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Multigenerational Living Arrangements among Migrants

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  • Regina Flake

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    Abstract

    There is a significantly higher prevalence of multigenerational living arrangements among migrants than among natives in Germany which may be explained with migrants choosing this household structure in order to compensate for economic disadvantages. This hypothesis is tested by analyzing the economic conditions within multigenerational households. The results show that in multigenerational migrant households, more groups contribute significantly to the household income than in comparable native households – in particular in households below the at-risk-of-poverty line. On the individual level, the results reveal that migrant children in multigenerational households have lower labor force participation rates than native children or migrant children in other household types. Therefore, this study provides evidence for a correlation between multigenerational cohabitation and economic conditions among migrants.

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    File URL: http://repec.rwi-essen.de/files/REP_12_366.pdf
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    Bibliographic Info

    Paper provided by Rheinisch-Westfälisches Institut für Wirtschaftsforschung, Ruhr-Universität Bochum, Universität Dortmund, Universität Duisburg-Essen in its series Ruhr Economic Papers with number 0366.

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    Length: 37 pages
    Date of creation: Sep 2012
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    Handle: RePEc:rwi:repape:0366

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    Keywords: Migration; household structure; integration;

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    1. Marco Manacorda & Enrico Moretti, 2006. "Why do Most Italian Youths Live with Their Parents? Intergenerational Transfers and Household Structure," Journal of the European Economic Association, MIT Press, vol. 4(4), pages 800-829, 06.
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    5. Andreas Peichl & Nico Pestel & Hilmar Schneider, 2010. "Does Size Matter? The Impact of Changes in Household Structure on Income Distribution in Germany," SOEPpapers on Multidisciplinary Panel Data Research 280, DIW Berlin, The German Socio-Economic Panel (SOEP).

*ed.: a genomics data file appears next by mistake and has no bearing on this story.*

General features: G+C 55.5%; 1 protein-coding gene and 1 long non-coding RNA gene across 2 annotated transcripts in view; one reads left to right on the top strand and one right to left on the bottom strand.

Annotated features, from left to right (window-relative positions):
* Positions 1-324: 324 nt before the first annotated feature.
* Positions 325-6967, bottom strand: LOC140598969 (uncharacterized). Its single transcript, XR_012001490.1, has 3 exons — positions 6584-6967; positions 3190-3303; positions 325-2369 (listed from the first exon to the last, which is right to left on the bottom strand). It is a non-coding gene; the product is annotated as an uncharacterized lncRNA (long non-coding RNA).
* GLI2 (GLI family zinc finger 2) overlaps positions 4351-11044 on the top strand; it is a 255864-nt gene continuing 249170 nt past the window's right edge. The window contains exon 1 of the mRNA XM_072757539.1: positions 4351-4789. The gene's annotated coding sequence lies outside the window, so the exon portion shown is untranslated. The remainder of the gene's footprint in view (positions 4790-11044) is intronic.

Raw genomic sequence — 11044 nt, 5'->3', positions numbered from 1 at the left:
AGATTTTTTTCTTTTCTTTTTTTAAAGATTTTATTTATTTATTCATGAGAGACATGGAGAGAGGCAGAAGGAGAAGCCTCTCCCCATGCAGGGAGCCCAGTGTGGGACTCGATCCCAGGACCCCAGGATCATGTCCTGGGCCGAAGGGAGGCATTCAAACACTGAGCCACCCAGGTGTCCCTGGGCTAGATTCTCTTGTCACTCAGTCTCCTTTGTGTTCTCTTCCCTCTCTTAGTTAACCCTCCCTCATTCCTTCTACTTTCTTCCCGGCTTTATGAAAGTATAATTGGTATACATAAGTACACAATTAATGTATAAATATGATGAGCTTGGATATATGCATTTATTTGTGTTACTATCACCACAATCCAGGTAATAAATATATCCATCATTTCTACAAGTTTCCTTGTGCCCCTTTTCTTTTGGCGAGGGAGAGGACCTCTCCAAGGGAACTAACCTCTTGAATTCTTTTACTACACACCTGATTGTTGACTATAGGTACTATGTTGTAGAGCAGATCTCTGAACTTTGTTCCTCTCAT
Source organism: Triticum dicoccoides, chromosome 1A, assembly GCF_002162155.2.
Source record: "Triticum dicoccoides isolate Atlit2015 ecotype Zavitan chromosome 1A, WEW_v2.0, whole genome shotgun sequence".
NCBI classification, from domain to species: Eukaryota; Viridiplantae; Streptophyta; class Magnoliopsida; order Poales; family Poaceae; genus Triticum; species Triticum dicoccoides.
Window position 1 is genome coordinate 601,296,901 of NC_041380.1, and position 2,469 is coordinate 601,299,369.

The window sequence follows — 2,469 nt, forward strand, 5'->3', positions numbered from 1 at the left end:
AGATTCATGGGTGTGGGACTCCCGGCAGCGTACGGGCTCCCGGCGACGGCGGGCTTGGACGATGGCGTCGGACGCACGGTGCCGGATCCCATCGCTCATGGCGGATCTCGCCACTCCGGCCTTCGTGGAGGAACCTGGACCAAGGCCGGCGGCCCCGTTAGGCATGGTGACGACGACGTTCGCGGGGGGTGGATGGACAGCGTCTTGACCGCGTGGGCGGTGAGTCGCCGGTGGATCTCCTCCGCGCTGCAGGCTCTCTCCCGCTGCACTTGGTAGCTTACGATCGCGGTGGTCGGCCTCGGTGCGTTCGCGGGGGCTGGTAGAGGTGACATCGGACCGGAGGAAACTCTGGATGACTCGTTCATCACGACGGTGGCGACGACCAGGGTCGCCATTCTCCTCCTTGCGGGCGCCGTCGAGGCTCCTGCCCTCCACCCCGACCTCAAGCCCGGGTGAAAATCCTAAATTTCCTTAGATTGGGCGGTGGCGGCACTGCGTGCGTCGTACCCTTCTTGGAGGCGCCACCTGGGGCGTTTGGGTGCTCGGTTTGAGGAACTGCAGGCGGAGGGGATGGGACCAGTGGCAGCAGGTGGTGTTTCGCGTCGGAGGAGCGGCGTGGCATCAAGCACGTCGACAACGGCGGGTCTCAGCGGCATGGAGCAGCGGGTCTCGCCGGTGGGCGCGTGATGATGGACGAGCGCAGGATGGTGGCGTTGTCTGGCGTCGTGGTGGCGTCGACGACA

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    7. Rosenzweig, Mark R & Wolpin, Kenneth I, 1993. "Intergenerational Support and the Life-Cycle Incomes of Young Men and Their Parents: Human Capital Investments, Coresidence, and Intergenerational Financial Transfers," Journal of Labor Economics, University of Chicago Press, vol. 11(1), pages 84-112, January.
    8. Cobb-Clark, Deborah A., 2008. "Leaving Home: What Economics Has to Say about the Living Arrangements of Young Australians," IZA Discussion Papers 3309, Institute for the Study of Labor (IZA).
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    10. Yann Algan & Christian Dustmann & Albrecht Glitz & Alan Manning, 2009. "The Economic Situation of First- and Second-Generation Immigrants in France, Germany and the United Kingdom," CEP Discussion Papers dp0951, Centre for Economic Performance, LSE.
    11. Giuliano, Paola, 2006. "Living Arrangements in Western Europe: Does Cultural Origin Matter?," IZA Discussion Papers 2042, Institute for the Study of Labor (IZA).
    12. Jennifer Hook & Jennifer Glick, 2007. "Immigration and living arrangements: Moving beyond economic need versus acculturation," Demography, Springer, vol. 44(2), pages 225-249, May.
    13. Thomas Liebig, 2007. "The Labour Market Integration of Immigrants in Germany," OECD Social, Employment and Migration Working Papers 47, OECD Publishing.
    14. Markus M. Grabka, 2010. "Codebook for the $PEQUIV File 1984-2009: CNEF Variables with Extended Income Information for the SOEP," Data Documentation 49, DIW Berlin, German Institute for Economic Research.
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